Not getting a grant can be a very negative result, because the absence of success is also often accompanied by feedback that will force you to question the value of your performance to date, rather than just the work that has been submitted.
When an early career researcher looks at the ARC application process and thinks “What’s in it for me?” – the answer is far more likely to be “an opportunity to receive feedback of variable quality for the investment of several weeks of your life, from people with whom you are actively competing” rather than an actual grant. So this is obviously a point where mentoring, support and (yes) seed funding to be able to improve become very important – as it provides an ability to develop skill, confidence and (hopefully) the quality of the work, leading to success in the future. The core here, however, is not to bribe the person into improving, it’s to develop the person in order that they improve. Regrettably, a scheme that is (effectively) rewarding the rewarded does not have a built-in “and lifting up those who aren’t there” component. In fact, taking on a less experienced researcher is far more likely to hinder a more capable applicant’s chances. When a senior researcher looks at assisting a more junior researcher, under the current system, “What’s in it for me?” is mostly “Reduced chance of success.” Given that this may also cut you out of the Winner’s Circle, as funds dry up, as you are no longer successful, as it then gets harder to do the research and hence get grants, combined with the fact that you can only apply for these once a year… it’s a positive disincentive to foster emerging talent, unless that talent is so talented that it probably doesn’t need that much help!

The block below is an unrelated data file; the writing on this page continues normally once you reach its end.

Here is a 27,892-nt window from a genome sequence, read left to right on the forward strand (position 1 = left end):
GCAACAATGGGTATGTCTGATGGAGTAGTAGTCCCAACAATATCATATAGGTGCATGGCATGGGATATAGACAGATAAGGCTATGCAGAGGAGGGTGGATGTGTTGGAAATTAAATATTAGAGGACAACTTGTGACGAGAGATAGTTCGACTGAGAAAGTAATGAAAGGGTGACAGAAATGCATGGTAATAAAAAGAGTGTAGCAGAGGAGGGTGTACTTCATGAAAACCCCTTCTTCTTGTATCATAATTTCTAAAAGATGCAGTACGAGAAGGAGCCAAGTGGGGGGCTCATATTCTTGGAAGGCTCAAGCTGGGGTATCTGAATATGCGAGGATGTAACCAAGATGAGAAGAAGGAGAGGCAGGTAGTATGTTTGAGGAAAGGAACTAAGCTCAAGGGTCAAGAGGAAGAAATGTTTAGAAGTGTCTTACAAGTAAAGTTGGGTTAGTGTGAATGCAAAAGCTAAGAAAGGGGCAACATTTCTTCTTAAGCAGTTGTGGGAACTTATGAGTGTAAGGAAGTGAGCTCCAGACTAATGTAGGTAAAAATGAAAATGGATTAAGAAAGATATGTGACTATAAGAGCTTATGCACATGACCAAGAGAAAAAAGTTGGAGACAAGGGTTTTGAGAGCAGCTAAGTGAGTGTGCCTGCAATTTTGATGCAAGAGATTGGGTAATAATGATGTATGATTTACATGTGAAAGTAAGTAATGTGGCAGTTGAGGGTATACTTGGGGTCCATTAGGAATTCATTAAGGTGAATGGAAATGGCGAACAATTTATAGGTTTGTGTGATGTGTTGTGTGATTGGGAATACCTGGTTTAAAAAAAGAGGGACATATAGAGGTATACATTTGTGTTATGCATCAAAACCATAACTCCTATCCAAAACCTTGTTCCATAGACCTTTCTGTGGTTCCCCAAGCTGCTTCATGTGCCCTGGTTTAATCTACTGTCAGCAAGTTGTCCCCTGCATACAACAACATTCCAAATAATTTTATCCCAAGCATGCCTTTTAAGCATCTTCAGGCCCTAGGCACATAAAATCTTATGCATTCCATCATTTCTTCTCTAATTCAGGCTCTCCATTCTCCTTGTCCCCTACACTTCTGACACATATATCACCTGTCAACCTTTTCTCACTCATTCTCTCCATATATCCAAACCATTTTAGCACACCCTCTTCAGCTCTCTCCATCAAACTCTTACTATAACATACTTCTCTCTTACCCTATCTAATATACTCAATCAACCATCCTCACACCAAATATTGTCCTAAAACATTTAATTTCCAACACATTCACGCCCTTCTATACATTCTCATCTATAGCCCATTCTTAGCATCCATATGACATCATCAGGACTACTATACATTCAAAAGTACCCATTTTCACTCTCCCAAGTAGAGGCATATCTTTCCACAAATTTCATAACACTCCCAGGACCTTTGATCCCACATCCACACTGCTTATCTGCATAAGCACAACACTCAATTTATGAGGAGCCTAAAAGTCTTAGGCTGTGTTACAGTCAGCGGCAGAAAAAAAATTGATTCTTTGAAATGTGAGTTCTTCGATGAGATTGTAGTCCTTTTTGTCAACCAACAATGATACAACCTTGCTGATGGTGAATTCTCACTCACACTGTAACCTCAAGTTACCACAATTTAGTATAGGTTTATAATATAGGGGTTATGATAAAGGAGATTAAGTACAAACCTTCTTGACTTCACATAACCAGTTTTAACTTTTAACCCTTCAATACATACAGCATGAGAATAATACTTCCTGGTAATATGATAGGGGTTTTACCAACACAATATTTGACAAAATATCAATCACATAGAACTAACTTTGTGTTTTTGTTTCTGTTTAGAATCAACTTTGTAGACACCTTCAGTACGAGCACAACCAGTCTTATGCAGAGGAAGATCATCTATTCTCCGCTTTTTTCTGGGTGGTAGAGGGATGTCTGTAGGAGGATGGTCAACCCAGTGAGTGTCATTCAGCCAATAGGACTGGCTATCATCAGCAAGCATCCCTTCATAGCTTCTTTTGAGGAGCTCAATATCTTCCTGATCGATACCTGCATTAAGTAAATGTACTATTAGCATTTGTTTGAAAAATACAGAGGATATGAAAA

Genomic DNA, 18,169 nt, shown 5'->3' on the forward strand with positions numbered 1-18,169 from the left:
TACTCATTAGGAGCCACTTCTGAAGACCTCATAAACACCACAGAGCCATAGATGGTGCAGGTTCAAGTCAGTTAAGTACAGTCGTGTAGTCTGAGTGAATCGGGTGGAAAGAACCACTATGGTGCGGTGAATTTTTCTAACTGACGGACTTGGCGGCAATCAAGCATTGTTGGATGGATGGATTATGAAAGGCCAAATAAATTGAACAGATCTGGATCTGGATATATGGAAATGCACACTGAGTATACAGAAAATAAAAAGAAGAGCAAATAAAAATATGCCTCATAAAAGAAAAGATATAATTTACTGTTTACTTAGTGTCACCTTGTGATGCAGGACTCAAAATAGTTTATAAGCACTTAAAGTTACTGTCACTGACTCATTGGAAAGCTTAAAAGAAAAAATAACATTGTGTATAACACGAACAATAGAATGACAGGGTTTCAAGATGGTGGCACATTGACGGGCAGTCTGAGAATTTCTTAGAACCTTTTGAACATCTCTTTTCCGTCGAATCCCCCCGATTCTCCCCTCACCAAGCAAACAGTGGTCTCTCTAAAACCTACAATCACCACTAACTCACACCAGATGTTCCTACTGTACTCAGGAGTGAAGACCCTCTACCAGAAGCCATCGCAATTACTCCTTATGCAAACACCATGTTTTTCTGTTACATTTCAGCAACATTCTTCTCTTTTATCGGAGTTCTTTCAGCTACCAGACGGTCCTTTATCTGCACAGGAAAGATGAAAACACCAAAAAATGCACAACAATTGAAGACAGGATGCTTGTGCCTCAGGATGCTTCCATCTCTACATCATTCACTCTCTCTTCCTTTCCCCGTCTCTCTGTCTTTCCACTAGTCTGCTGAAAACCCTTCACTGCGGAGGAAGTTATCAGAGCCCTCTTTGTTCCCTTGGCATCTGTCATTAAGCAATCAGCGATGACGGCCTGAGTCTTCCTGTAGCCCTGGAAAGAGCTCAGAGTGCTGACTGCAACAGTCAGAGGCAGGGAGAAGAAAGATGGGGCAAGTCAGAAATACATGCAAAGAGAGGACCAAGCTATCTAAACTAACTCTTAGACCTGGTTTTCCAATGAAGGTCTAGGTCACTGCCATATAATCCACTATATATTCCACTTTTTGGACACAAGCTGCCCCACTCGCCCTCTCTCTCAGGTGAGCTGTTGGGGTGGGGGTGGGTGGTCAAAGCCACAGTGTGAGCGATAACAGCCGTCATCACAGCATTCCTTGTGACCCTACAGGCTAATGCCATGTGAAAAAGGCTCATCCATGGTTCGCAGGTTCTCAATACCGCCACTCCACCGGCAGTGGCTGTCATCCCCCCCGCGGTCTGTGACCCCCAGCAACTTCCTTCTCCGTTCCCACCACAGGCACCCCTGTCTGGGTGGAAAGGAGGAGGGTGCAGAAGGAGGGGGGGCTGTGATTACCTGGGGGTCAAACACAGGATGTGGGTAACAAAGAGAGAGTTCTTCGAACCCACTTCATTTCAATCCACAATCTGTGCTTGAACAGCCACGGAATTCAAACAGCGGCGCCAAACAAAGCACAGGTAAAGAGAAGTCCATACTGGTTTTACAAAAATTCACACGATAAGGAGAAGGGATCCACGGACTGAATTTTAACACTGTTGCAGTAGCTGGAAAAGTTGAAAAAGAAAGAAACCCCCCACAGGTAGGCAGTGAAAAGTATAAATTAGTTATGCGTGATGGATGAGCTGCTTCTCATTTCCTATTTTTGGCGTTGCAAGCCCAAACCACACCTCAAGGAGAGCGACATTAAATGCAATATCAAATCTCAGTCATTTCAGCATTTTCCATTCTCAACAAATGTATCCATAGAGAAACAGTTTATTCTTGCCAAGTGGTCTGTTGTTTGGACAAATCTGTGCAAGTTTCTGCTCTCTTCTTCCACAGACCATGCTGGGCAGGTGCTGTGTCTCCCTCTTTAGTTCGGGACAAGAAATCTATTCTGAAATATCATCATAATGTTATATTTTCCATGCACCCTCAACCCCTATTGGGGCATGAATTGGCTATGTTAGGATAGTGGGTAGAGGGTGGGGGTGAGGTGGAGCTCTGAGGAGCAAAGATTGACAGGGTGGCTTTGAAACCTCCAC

So the extrinsic manipulation here has a built-in feedback loop and is, regrettably, prone to splitting people into two groups (successful and not) very early on, at the risk of those groups staying separated for some time to come.
If the large body of work in the area is to be believed, most people don’t plan with the long term outcomes in mind (hence, being told that if you work hard you might get a grant in five years is unlikely to change anyone’s behaviour) and on top of that, as Kohn posits, praising a successful person is more likely to cause envy and division than any real improvement. How does someone else being praised tell you how to improve from your current position?
So what does all of this hot air mean for my students?
I have just finished removing all ‘attendance-based’ incentive schemes from my courses – there are no marks being given just for showing up in any form, marks are only achieved when you demonstrate that you have acquired knowledge. Achievement will not generate any additional reward – the achievement will be the reward. Feedback is crucial but, and this will be challenging, everything I say or do must provide the students with a way to improve, without resorting to the more vague areas of general praise. I will be interested to see if this appears to have any (anecdotal) effect upon the number of times someone asks “What’s in it for me?”